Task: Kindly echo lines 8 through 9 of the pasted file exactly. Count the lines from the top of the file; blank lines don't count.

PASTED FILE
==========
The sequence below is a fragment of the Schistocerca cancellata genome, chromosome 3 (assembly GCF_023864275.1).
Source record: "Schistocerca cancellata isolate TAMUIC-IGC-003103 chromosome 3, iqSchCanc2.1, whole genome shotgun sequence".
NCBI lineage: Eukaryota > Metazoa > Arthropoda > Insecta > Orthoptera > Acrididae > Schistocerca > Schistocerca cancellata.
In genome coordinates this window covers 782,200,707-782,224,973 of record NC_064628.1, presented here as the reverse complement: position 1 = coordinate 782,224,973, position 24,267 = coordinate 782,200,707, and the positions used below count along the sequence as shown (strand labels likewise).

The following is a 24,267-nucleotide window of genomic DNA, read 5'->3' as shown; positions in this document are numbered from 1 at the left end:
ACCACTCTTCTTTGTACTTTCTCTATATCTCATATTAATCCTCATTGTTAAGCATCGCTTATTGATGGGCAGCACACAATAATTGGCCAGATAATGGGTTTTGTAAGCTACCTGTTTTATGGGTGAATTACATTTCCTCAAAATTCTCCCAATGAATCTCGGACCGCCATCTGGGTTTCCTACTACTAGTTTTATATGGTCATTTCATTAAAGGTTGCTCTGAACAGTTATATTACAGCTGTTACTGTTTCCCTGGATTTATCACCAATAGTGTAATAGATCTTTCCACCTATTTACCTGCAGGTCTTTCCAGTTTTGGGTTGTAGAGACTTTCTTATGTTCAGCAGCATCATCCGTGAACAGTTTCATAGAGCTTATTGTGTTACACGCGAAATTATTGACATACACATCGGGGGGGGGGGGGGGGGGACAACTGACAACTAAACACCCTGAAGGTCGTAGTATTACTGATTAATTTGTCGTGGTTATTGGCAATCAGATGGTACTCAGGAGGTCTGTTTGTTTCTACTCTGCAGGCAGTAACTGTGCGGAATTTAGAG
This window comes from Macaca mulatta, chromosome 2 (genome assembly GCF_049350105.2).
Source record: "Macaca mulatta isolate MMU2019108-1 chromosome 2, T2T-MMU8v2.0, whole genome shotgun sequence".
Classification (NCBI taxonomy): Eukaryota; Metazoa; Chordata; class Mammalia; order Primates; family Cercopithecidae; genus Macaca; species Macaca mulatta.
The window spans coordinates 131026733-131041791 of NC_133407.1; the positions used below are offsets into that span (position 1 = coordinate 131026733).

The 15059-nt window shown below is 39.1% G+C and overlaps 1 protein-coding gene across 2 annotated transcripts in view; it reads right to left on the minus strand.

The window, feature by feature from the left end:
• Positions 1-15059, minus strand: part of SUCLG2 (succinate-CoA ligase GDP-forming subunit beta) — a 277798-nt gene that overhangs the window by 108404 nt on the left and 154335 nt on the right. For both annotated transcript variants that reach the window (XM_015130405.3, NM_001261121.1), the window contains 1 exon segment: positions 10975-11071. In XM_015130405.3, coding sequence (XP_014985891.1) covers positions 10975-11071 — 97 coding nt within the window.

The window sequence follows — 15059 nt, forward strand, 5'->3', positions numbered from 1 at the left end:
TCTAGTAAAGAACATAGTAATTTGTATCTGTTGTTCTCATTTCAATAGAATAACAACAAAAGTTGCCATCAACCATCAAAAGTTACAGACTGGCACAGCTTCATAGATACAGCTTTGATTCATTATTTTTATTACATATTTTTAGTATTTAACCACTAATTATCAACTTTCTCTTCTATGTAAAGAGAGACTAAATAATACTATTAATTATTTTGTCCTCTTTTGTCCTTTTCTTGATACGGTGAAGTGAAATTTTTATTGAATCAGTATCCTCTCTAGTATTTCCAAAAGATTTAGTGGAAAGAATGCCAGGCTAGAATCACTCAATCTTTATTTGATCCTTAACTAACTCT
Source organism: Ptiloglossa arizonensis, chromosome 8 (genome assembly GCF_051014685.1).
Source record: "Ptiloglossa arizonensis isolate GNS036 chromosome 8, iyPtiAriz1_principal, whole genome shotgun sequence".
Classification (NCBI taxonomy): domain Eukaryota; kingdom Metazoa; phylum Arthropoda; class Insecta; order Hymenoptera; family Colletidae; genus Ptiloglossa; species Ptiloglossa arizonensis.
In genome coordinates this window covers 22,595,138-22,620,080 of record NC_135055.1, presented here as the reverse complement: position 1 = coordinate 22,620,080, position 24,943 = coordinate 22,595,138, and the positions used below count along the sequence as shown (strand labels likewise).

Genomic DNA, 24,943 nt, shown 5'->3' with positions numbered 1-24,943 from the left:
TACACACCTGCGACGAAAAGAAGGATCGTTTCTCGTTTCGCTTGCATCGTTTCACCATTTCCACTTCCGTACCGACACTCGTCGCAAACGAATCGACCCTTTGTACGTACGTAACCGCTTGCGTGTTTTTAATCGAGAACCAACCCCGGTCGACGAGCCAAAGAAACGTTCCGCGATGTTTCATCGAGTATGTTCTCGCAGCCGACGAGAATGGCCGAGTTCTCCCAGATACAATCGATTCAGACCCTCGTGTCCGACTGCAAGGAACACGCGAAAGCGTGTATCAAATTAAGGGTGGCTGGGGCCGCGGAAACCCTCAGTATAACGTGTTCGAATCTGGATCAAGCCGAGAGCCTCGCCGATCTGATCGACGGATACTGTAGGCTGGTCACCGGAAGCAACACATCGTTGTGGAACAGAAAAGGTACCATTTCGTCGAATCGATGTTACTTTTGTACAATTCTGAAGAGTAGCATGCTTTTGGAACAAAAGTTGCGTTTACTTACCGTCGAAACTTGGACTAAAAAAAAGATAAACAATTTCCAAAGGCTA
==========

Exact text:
Source record: "Macaca mulatta isolate MMU2019108-1 chromosome 2, T2T-MMU8v2.0, whole genome shotgun sequence".
Classification (NCBI taxonomy): Eukaryota; Metazoa; Chordata; class Mammalia; order Primates; family Cercopithecidae; genus Macaca; species Macaca mulatta.